When it comes to high-performance vehicles, Cadillac’s parent company, General Motors, has a long list of iconic nameplates to turn to. And now that Caddy has its own go-fast models, such as the CT4-V Blackwing and CT5-V Blackwing sedans, the potential for sharing among GM’s various brands is undeniable. For example – what would happen if Caddy built a sports car using Chevy Corvette bones?
Incidentally, that’s what Cadillac did roughly two decades ago with the XLR. Introduced at the 2003 North American International Show (aka Detroit Auto Show) as a two-door roadster and flagship model of the luxury marque, the Cadillac XLR is based on the same Y-platform as the sixth-generation Corvette, and was even produced alongside the Vette. at the Bowling Green plant in Kentucky.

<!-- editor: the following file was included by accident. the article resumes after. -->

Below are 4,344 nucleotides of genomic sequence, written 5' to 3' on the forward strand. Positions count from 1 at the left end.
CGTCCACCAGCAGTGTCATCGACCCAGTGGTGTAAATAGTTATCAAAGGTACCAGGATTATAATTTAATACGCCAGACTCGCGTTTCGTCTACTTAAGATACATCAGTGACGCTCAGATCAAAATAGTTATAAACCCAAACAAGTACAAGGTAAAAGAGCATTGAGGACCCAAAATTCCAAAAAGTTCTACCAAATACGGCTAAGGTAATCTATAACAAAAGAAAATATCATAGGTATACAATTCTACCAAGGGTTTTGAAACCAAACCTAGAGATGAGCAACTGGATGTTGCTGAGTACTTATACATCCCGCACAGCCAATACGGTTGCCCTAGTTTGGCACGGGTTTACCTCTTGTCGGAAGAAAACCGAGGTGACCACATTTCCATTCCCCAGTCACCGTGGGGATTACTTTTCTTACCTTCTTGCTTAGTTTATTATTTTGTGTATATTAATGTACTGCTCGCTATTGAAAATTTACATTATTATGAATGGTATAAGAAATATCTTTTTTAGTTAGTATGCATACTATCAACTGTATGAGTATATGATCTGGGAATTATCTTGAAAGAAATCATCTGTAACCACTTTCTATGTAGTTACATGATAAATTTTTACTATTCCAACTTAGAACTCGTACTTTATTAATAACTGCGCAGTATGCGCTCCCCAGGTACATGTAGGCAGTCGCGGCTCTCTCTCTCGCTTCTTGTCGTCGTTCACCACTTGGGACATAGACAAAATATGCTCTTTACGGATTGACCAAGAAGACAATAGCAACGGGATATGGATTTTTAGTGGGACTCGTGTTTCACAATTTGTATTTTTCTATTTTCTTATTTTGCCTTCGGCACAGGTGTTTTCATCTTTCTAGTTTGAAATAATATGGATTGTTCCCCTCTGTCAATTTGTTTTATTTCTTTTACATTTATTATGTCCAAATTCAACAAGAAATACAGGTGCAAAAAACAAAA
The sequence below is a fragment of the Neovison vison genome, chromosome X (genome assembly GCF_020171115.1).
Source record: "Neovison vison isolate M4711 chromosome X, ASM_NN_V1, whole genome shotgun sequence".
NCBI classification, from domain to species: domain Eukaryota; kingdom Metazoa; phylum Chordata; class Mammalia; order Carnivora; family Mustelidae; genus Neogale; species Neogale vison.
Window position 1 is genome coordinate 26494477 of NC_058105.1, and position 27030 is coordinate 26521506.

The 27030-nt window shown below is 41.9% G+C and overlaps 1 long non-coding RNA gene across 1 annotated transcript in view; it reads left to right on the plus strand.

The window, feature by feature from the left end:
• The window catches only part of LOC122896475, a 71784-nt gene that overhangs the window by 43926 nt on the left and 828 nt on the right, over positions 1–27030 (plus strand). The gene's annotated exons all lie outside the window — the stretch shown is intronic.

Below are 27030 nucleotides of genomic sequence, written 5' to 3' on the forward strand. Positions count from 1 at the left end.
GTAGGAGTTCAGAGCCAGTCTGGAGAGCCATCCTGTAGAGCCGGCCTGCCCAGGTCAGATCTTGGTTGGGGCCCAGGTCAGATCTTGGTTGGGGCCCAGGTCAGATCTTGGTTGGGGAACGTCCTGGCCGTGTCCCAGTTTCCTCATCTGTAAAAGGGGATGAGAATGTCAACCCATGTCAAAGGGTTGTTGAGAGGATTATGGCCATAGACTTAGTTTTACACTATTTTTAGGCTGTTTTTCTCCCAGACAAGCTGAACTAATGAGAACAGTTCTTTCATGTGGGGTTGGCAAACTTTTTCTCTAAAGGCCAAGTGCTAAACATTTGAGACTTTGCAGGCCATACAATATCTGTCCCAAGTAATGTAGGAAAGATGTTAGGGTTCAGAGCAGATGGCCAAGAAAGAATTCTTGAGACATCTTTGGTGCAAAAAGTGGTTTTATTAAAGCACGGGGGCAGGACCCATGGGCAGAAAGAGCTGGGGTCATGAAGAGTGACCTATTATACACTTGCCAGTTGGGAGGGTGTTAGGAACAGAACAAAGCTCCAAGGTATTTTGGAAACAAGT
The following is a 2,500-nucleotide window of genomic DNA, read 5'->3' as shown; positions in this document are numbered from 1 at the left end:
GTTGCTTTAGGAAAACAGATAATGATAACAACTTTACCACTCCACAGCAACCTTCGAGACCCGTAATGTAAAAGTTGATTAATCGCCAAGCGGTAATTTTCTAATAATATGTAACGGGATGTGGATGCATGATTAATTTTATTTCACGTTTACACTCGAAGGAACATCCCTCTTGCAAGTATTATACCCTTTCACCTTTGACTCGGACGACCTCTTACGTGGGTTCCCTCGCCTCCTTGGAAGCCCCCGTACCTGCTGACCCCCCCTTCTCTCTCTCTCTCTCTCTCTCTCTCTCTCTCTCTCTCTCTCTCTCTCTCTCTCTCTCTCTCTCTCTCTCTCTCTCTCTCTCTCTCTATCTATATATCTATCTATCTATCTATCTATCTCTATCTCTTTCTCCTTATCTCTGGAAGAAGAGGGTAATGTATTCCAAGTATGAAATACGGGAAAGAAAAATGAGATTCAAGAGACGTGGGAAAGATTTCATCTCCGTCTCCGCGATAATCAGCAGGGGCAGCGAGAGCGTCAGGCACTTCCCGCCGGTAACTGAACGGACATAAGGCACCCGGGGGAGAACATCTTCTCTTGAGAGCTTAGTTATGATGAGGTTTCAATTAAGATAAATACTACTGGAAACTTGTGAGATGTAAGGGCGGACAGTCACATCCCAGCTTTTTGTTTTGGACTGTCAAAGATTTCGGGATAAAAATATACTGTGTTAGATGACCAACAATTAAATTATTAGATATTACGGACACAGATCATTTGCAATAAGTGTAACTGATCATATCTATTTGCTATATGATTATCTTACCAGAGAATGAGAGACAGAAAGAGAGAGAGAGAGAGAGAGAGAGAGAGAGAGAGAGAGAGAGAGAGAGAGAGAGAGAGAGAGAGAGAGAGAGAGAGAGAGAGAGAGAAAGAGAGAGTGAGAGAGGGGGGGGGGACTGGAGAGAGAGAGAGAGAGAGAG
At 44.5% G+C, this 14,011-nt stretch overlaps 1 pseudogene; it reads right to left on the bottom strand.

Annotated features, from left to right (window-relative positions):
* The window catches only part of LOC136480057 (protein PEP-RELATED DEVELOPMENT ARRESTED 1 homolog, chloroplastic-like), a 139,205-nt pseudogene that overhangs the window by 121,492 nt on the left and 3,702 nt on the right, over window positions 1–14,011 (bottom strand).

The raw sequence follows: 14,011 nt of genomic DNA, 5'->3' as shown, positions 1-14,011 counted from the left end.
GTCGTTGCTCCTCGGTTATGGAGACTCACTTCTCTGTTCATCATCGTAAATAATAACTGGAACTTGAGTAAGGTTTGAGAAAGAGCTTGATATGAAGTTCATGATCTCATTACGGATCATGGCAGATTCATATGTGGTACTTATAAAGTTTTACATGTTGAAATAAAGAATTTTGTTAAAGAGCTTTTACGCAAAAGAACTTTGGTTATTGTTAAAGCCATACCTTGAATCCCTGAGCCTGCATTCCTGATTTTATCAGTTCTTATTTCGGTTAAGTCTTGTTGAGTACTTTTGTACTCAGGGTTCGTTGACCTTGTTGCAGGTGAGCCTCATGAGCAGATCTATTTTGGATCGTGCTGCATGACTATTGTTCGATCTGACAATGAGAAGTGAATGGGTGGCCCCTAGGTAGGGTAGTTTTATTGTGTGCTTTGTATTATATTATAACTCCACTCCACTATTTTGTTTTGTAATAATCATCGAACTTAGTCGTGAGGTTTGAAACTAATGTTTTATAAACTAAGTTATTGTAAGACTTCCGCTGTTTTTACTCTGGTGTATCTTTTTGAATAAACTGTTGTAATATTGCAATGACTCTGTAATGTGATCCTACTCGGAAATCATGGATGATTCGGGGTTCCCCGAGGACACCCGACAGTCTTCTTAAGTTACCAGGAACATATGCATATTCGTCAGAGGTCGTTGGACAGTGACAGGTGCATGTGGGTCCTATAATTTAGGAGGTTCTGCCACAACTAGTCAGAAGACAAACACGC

Luxurious, sporty and stylish, the Cadillac XLR did not live long, with a production run of only six years from 2003 to 2009, falling victim to the global financial crisis and GM’s subsequent bankruptcy.
That said, the Corvette-based Cadillac idea still exists, and a digital artist has taken the idea back to the ’70s with this Vette-based DeVille Roadster concept.
“Petrol is still cheap, and Cadillacs are still Cadillacs,” wrote rendering artist Abimelec Arrelano. “This [rendering] obviously based on C3 [Corvette]in fact it shares the doors, the windshield, and the interior.
Even so, there’s still a little bit unique about this Corvette-based Cadillac roadster. The front end is extended in a similar manner to the Eldorado, while the fenders feature classic Corvette fins and pleats. The back is also reshaped.
“In 1970 Cadillac had a 500, 8.2L / 500 cubic inch V8 producing 400 horsepower and, ready, 550 pound-feet of torque at 3,000 rpm,” wrote the artist. “I think that’s enough to move this Corvette sister.”
Want to stay up to date on all things Cadillac? Then be sure to subscribe Cadillac Society for around-the-clock Cadillac news coverage. We also invite you to join in on the latest discussion on our Cadillac forums.